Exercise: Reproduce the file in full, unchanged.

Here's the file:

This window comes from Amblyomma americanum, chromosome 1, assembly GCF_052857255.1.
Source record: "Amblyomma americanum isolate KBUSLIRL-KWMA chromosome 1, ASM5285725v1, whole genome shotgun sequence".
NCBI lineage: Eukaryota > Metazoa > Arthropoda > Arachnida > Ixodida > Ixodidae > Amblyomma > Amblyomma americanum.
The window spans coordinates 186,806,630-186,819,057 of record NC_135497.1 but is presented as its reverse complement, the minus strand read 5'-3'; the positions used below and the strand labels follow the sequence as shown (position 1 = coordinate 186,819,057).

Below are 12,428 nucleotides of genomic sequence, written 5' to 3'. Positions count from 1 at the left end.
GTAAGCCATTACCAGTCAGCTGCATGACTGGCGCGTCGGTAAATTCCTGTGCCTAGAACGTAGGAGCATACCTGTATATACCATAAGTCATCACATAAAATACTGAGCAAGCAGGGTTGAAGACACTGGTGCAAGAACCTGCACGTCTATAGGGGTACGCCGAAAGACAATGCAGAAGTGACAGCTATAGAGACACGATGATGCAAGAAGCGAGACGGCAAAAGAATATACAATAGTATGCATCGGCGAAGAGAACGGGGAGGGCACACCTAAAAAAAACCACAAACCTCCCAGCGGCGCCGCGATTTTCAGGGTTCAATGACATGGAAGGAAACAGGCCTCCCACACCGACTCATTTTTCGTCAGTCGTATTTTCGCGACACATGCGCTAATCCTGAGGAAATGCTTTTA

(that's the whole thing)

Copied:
This window comes from Amblyomma americanum, chromosome 1, assembly GCF_052857255.1.
Source record: "Amblyomma americanum isolate KBUSLIRL-KWMA chromosome 1, ASM5285725v1, whole genome shotgun sequence".
NCBI lineage: Eukaryota > Metazoa > Arthropoda > Arachnida > Ixodida > Ixodidae > Amblyomma > Amblyomma americanum.
The window spans coordinates 186,806,630-186,819,057 of record NC_135497.1 but is presented as its reverse complement, the minus strand read 5'-3'; the positions used below and the strand labels follow the sequence as shown (position 1 = coordinate 186,819,057).

Below are 12,428 nucleotides of genomic sequence, written 5' to 3'. Positions count from 1 at the left end.
GTAAGCCATTACCAGTCAGCTGCATGACTGGCGCGTCGGTAAATTCCTGTGCCTAGAACGTAGGAGCATACCTGTATATACCATAAGTCATCACATAAAATACTGAGCAAGCAGGGTTGAAGACACTGGTGCAAGAACCTGCACGTCTATAGGGGTACGCCGAAAGACAATGCAGAAGTGACAGCTATAGAGACACGATGATGCAAGAAGCGAGACGGCAAAAGAATATACAATAGTATGCATCGGCGAAGAGAACGGGGAGGGCACACCTAAAAAAAACCACAAACCTCCCAGCGGCGCCGCGATTTTCAGGGTTCAATGACATGGAAGGAAACAGGCCTCCCACACCGACTCATTTTTCGTCAGTCGTATTTTCGCGACACATGCGCTAATCCTGAGGAAATGCTTTTA